Oh dear Halldor, how can be BS be given ‘with due respect’? You might perhaps have to accept that anyone who has a different point of view to you, may be as well as or even -perish the thought- more well informed than you, if it’s possible for you. Your comments say more about you than any thing and unfortunately make you out to be prejudiced against anyone who happens to disagree with you.

          That aside, yes I have heard their music making which is exactly what I’ve based my informed opinion on ( I have actually played professionally in orchestras and studied conducting and conduct professionally)have you conducted anything or maybe your one of those professional musicians that you endow with the gift of picking winners?

          I do know that these performances I’ve heard all lack technical control of the ensemble, Mirga’s Mahler 4 being the most glaring example of this, filled with diffident nervous ensemble & entries, grey & bland orchestral colour, no consistent control of tempi and no co-herent understanding or mastery of structure or tempi and lets not even begin to touch on ‘Tchaikovsky’ 4 at the Proms.

          What really astonishes me is that these people have such successful careers and people such as you fall for all the hype.

          But you carry on thinking that my opinion can be explained by simple minded prejudice against youth if it makes you happy. Not sure that it does by the sound of things.

      • Just Derek says:

        Obviously blatant bias in your comments on CBSO incumbents, why? I do not understand.

        Andris Nelsons is appointed by Boston and Leipzig, has frequently worked with the Concertgebouw, Berlin Philharmonic, Philharmonia and WDR Cologne amongst other major orchestras as well as the opera at Met., ROH and Bayreuth. It takes more than being photogenic and obliging to do that!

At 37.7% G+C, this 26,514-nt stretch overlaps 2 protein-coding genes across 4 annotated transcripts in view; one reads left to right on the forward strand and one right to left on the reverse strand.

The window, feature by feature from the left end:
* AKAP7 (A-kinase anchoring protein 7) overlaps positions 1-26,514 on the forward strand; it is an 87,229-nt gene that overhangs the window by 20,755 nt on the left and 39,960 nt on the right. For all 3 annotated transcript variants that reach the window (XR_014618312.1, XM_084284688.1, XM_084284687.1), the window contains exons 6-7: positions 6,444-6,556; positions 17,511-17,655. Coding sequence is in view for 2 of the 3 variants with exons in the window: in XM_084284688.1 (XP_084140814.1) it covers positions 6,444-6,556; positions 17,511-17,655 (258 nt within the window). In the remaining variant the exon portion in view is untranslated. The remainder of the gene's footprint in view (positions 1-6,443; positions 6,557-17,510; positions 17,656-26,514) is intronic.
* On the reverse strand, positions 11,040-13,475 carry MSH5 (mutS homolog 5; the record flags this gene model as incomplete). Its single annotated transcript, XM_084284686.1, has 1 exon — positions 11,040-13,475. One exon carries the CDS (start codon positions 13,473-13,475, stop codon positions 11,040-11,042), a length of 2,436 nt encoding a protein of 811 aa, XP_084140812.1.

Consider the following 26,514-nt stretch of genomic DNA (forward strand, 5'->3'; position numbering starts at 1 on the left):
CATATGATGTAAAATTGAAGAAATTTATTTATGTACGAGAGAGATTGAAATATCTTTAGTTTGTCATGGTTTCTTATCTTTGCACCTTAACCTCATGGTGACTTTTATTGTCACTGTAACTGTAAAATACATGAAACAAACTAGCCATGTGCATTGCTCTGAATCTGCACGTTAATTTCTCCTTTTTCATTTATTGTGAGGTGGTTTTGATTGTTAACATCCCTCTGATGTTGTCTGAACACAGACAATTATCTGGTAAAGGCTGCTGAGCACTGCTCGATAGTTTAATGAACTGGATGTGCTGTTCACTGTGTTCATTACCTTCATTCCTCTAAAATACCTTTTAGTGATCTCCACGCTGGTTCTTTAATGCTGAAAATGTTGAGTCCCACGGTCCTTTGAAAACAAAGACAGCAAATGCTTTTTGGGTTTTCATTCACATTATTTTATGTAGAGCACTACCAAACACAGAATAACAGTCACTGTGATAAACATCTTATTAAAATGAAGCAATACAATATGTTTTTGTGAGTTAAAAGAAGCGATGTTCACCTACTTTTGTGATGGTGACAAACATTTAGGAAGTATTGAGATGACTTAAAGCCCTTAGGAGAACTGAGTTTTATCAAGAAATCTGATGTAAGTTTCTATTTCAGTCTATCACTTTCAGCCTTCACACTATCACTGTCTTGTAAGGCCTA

• Talking the Talk says:

          Really, these days apparently not, these qualities plus a passing acquaintance with the workings of music seem to be sufficient, oh and a top agent with an eye for an opportunity.

          And why the accusation of blatant bias? What reason(s) would I have for such a stance? I’m very interested to hear you justify this claim with so few facts to base it on, or is this just an example of the blatant bias you accuse me of?

          • Just Derek says:

            Andris Nelsons musicianship and inspirational qualities are mentioned by so many that work with him. Whether you favour him or not I cannot see how you can dismiss his performances and achievements simply as image or PR or deny that he is a leading conductor of his generation.
            You have mentioned some reservations that you have about Mirga performances but not those of Andris. That is why I wonder whether there is some other angle because your statement doesn’t stand up.
            Unlike you, I am not a professional musician but just a music lover who speaks from the heart so shoot me down if you wish. Others can judge if your assessment is valid.
            Simply, I question your statement but intend no personal criticism.

    • Halldor says:

      But we’re talking about orchestras “spotting” new talent, and taking a punt on it, long before they establish a widespread reputation. Only Volkov really falls into that category here; Vanska, Dausgaard and (unquestionably!) Runnicles were very established long before they went to Glasgow.

  • Michael Turner says:

    Hold on a second Norman. Esa Pekka Salonen was “discovered” by the Philharmonia back in 1983, and quickly became Principal Guest. Some of your list of discoveries, whose names I will keep to myself, are really not that good or else were already “discovered”. But what about Klaus Tennstedt: plucked from almost nowhere by the LPO in 1981? Not a bad conductor at all.
    I agree though: by and large, musicians know who is good and who is not.

    • norman lebrecht says: